- Enrique Calvo/Reuters
Historically viewed as one of the crown jewels of the stock market, Apple is adjusting to its new role as a lightning rod for bearish tech speculators.
Short interest on Apple has climbed by $1.3 billion since May 15, while an exchange-traded fund tracking the tech sector has actually seen short interest fall by $316 million, according to data compiled by financial analytics firm S3 Partners. Apple is now the third most-shorted company in the world, trailing only Tesla and Alibaba.
The past two days have been particularly fruitful for Apple pessimists, with shorts making more than $500 million in mark-to-market profit amid a 6.2% stock decline.
The company came under pressure on Friday following a report from Bloomberg that the coming iPhone 8 wouldn’t be as fast as its rivals. The company’s woes continued Monday after Mizuho analyst Abhey Lamba downgraded his buy rating on the stock to a hold, citing limited upside.
While Apple’s decline played a large role in dragging the Nasdaq 100 Index down 3% since Friday, the fact that investors are building bearish positions on the company while reducing bets against the broader tech sector shows that they’re getting increasingly worried about Apple-specific fundamental issues.
“Apple’s increase in short interest is not a case of the tech tide lifting all boats,” Ihor Dusaniwsky, the head of research at S3, wrote in a client note. “We can see an obvious divergence in mid-May.”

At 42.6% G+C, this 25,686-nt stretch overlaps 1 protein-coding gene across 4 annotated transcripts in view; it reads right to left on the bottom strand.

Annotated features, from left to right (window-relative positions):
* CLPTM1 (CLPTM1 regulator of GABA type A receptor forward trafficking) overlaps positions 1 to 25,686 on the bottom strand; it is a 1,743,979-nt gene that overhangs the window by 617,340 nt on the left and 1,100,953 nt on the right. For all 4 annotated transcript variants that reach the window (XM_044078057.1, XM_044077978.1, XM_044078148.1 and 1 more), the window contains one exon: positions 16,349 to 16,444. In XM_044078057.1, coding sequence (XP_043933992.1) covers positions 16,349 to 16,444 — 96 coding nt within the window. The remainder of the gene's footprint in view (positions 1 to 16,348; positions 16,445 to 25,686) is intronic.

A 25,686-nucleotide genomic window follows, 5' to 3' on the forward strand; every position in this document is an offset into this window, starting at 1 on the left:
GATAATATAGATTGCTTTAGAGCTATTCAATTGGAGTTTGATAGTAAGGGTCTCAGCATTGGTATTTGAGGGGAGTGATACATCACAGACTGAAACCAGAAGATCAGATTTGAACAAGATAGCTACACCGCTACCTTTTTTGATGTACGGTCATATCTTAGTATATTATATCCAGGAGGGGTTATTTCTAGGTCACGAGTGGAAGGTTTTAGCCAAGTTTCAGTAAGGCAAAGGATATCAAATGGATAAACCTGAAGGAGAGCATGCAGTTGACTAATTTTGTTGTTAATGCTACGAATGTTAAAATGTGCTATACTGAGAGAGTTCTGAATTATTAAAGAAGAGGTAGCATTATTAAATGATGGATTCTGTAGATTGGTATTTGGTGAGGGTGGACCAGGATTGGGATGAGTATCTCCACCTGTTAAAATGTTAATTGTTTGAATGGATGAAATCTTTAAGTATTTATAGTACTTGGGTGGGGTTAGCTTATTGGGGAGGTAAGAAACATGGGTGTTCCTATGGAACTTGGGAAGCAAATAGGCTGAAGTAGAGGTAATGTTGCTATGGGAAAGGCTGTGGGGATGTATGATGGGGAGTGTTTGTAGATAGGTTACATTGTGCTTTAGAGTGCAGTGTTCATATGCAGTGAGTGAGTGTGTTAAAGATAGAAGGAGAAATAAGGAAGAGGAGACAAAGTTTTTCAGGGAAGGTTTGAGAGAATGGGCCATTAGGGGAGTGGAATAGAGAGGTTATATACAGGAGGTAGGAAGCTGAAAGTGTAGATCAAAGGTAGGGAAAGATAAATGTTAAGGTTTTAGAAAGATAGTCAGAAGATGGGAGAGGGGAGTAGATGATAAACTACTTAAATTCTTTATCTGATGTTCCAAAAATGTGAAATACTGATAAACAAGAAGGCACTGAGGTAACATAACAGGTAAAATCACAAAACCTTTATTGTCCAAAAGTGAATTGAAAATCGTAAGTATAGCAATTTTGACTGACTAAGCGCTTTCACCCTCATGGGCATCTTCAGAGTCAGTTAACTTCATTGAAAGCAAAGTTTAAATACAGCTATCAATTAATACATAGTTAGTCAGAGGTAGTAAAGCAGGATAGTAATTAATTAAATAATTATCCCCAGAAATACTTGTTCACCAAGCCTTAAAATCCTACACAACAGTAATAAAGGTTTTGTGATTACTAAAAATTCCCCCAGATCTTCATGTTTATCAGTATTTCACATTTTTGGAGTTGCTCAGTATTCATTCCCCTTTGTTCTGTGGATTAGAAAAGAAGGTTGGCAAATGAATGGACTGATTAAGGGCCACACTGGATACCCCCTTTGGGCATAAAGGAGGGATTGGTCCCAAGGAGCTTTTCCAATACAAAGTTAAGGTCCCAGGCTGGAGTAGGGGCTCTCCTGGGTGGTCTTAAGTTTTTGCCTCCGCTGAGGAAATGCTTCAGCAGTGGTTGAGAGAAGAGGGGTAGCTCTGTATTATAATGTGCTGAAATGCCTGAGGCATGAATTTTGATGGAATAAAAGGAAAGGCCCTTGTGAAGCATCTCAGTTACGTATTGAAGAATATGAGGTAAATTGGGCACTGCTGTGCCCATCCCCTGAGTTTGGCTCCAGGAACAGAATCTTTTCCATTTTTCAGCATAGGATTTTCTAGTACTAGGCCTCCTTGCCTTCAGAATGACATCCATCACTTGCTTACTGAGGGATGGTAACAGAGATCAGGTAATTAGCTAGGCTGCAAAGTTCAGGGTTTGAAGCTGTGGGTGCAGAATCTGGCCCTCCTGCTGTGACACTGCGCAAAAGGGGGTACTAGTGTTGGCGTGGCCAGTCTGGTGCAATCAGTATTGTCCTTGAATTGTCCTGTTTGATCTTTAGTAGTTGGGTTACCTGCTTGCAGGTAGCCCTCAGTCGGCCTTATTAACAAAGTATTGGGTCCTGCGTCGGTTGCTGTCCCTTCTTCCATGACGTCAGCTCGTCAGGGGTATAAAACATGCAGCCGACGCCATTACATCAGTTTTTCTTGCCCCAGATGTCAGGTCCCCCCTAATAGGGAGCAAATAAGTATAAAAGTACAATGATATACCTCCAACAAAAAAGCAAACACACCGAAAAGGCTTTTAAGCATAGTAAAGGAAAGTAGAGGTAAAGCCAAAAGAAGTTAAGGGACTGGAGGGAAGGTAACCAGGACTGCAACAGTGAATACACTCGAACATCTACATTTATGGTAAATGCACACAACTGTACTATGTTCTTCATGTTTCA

- S3 Partners
Considering Apple’s outperformance relative to the tech sector, it’s not entirely surprising that it’s a favorite target of speculative bears. Through last Thursday, the company’s stock had surged 34% in 2017, compared to a 8.7% increase for the S&P 500.
Still, compared to the other stocks in the so-called market-leading FAAMG group consisting of Facebook, Apple, Amazon, Microsoft and Google, the iPhone maker is attracting more skepticism. Short interest in the four companies has climbed just 5% since May 15, compared to a 17% increase for Apple, S3 data show.
“Tech short sellers look to be targeting Apple as the near term underperformer in the sector,” Dusaniwsky said. “It will be interesting to see if this is a longer term trade with short interest remaining at or above the $9 billion level or if we will see an avalanche of buy to covers to realize short term profits if Apple’s stock price rebounds after this short term price slump.”
- Markets Insider